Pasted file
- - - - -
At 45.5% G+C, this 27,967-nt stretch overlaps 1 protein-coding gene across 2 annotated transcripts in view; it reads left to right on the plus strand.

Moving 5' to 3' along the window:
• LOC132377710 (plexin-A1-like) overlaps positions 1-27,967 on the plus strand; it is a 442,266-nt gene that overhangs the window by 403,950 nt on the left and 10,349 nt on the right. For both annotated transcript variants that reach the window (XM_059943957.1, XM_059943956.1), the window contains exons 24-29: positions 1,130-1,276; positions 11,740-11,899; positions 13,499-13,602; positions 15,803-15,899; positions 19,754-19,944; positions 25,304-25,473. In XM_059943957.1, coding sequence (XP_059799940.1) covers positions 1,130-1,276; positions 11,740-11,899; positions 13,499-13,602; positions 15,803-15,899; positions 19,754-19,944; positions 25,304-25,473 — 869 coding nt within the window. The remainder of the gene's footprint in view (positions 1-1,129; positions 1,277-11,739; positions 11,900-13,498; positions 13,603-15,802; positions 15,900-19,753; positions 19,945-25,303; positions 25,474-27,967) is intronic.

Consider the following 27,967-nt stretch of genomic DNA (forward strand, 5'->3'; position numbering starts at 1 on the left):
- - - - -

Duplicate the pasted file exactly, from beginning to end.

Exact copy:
At 45.5% G+C, this 27,967-nt stretch overlaps 1 protein-coding gene across 2 annotated transcripts in view; it reads left to right on the plus strand.

Moving 5' to 3' along the window:
• LOC132377710 (plexin-A1-like) overlaps positions 1-27,967 on the plus strand; it is a 442,266-nt gene that overhangs the window by 403,950 nt on the left and 10,349 nt on the right. For both annotated transcript variants that reach the window (XM_059943957.1, XM_059943956.1), the window contains exons 24-29: positions 1,130-1,276; positions 11,740-11,899; positions 13,499-13,602; positions 15,803-15,899; positions 19,754-19,944; positions 25,304-25,473. In XM_059943957.1, coding sequence (XP_059799940.1) covers positions 1,130-1,276; positions 11,740-11,899; positions 13,499-13,602; positions 15,803-15,899; positions 19,754-19,944; positions 25,304-25,473 — 869 coding nt within the window. The remainder of the gene's footprint in view (positions 1-1,129; positions 1,277-11,739; positions 11,900-13,498; positions 13,603-15,802; positions 15,900-19,753; positions 19,945-25,303; positions 25,474-27,967) is intronic.

Consider the following 27,967-nt stretch of genomic DNA (forward strand, 5'->3'; position numbering starts at 1 on the left):